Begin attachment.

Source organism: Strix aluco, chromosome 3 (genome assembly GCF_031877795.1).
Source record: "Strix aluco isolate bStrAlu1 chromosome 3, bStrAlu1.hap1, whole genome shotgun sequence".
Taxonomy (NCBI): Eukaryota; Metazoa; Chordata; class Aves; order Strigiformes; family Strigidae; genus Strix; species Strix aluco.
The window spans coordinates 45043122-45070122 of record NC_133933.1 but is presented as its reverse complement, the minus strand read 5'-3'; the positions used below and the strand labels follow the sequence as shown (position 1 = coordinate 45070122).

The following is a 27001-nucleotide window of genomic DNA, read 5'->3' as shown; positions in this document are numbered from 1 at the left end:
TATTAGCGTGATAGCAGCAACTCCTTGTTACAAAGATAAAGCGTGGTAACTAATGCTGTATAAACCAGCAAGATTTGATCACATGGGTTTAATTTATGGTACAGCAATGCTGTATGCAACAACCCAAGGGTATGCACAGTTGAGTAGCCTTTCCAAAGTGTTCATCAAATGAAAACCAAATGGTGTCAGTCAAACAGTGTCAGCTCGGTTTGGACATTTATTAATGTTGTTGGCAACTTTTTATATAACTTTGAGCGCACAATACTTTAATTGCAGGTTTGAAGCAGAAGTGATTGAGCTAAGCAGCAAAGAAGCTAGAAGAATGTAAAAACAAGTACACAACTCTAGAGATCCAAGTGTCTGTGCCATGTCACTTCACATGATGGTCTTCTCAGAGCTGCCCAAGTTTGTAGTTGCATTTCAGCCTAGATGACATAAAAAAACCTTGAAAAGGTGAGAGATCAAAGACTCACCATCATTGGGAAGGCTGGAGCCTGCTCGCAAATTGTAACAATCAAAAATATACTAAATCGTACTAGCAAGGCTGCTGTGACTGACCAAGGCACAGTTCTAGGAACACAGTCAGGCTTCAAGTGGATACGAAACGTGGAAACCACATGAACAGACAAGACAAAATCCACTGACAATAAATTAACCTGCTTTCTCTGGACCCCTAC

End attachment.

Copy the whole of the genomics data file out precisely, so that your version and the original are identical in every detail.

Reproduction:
Source organism: Strix aluco, chromosome 3 (genome assembly GCF_031877795.1).
Source record: "Strix aluco isolate bStrAlu1 chromosome 3, bStrAlu1.hap1, whole genome shotgun sequence".
Taxonomy (NCBI): Eukaryota; Metazoa; Chordata; class Aves; order Strigiformes; family Strigidae; genus Strix; species Strix aluco.
The window spans coordinates 45043122-45070122 of record NC_133933.1 but is presented as its reverse complement, the minus strand read 5'-3'; the positions used below and the strand labels follow the sequence as shown (position 1 = coordinate 45070122).

The following is a 27001-nucleotide window of genomic DNA, read 5'->3' as shown; positions in this document are numbered from 1 at the left end:
TATTAGCGTGATAGCAGCAACTCCTTGTTACAAAGATAAAGCGTGGTAACTAATGCTGTATAAACCAGCAAGATTTGATCACATGGGTTTAATTTATGGTACAGCAATGCTGTATGCAACAACCCAAGGGTATGCACAGTTGAGTAGCCTTTCCAAAGTGTTCATCAAATGAAAACCAAATGGTGTCAGTCAAACAGTGTCAGCTCGGTTTGGACATTTATTAATGTTGTTGGCAACTTTTTATATAACTTTGAGCGCACAATACTTTAATTGCAGGTTTGAAGCAGAAGTGATTGAGCTAAGCAGCAAAGAAGCTAGAAGAATGTAAAAACAAGTACACAACTCTAGAGATCCAAGTGTCTGTGCCATGTCACTTCACATGATGGTCTTCTCAGAGCTGCCCAAGTTTGTAGTTGCATTTCAGCCTAGATGACATAAAAAAACCTTGAAAAGGTGAGAGATCAAAGACTCACCATCATTGGGAAGGCTGGAGCCTGCTCGCAAATTGTAACAATCAAAAATATACTAAATCGTACTAGCAAGGCTGCTGTGACTGACCAAGGCACAGTTCTAGGAACACAGTCAGGCTTCAAGTGGATACGAAACGTGGAAACCACATGAACAGACAAGACAAAATCCACTGACAATAAATTAACCTGCTTTCTCTGGACCCCTAC